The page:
Pero and Hilal don’t need any reminding. For them hospitality is a natural part of their culture; as much a part of life as the seasonal agriculture chores which define so much of rural life in this part of the world. By incorporating village stays into the Abraham Path visitors have the opportunity to experience a culture where welcome truly does mean welcome and hasn’t been reduced in meaning by over-tourism. To be a visitor here, if not as rare as it once was, is still an exciting occasion. “This is an ancient path of kindness,” William Ury said. Walking along this trail “is a way of reconnecting the human family footstep by footstep and remembering our collective past.”

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This story was first published in the Sep/Oct issue of Lifestyle+Travel. You can see the original here.

Images of northwest Kenya

The landscapes are big-sky country at their most brutally raw. Moonscape plains of rock. Scraggly bare-branched trees. Hills that twinkle in mineral-rich hues of muddy green and red.  And just when you think the parched land will roll on forever there is the emerald green ribbon of Lake Turkana slashing through the barren wilderness. It’s a harsh land. A bleak land. A place of hand-to-mouth existence eked out in scraps of villages held together by sticks and string. It’s not a place you forget in a hurry.

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Sometimes you just need to suck it up and get a guide

We were lost. John scanned the sea of sandstone that stretched out to the horizon and finally conceded defeat.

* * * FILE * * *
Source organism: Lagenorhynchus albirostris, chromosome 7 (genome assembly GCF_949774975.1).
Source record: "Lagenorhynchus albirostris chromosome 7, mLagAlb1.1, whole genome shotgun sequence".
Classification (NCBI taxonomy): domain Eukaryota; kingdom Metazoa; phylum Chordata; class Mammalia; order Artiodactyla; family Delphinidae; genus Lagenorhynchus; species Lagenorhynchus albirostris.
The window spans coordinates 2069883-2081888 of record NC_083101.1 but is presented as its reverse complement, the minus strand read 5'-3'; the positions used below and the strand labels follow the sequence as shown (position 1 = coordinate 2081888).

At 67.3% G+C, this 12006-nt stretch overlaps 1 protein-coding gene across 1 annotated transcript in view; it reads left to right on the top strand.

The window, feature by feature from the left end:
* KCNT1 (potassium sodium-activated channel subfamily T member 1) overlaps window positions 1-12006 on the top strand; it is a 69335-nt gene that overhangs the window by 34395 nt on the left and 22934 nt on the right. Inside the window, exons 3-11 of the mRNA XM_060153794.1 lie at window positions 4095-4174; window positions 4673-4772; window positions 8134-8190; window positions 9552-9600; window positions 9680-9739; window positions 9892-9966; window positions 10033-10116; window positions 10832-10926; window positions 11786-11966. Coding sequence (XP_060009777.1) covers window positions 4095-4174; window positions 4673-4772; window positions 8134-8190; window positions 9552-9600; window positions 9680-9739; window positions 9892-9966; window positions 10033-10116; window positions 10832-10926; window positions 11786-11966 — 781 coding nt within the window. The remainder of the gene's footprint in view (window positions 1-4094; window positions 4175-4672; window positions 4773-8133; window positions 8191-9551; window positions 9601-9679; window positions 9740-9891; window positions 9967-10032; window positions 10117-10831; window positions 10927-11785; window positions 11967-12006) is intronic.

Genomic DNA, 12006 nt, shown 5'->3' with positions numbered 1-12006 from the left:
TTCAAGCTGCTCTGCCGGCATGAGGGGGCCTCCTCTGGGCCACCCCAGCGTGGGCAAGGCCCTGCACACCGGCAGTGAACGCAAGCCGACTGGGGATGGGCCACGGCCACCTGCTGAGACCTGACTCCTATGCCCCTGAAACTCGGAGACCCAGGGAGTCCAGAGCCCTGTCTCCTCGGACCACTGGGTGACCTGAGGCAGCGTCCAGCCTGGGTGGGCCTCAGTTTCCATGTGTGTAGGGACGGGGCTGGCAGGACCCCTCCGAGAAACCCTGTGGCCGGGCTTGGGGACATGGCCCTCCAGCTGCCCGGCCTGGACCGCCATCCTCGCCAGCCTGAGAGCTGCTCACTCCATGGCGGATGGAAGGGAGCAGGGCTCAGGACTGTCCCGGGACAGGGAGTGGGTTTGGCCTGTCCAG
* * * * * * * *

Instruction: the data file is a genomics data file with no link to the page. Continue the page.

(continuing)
Somewhere within the vast pitted landscape of Wadi Arabah we had come unstuck. Just as the Bedouin tea-seller had told us, we should have taken a guide.

That morning, when we’d set out, our intention had been to hike the ultimate Bedouin back-road into Petra that begins near Al-Barid (or Little Petra as it’s more commonly known). A suburb of Petra, Al-Barid features the same grand façades hewn into the rock face, but attracts only a handful of the visitors. Like its more famous sister-site it is cleverly concealed behind colossal sandstone cliffs.

Its creators, the wily Nabataeans, controlled a trade-route empire that stretched from Yemen to Syria and hid their cities from the world to defend against attack.

In Al-Barid we had stopped for a sugar-laden tea, and told the tea-seller our plans. He shook his head and warned us against setting off alone. We shrugged off his well meaning advice, but two hours later we were simply walking in circles, unable to locate the start of the trail or find our way back to the site. Trapped amid wave after wave of weird and weathered rock formations, we were beginning to regret our gung-ho attitude. Two thousand years after their demise, the Nabataeans were still managing to outwit would-be invaders.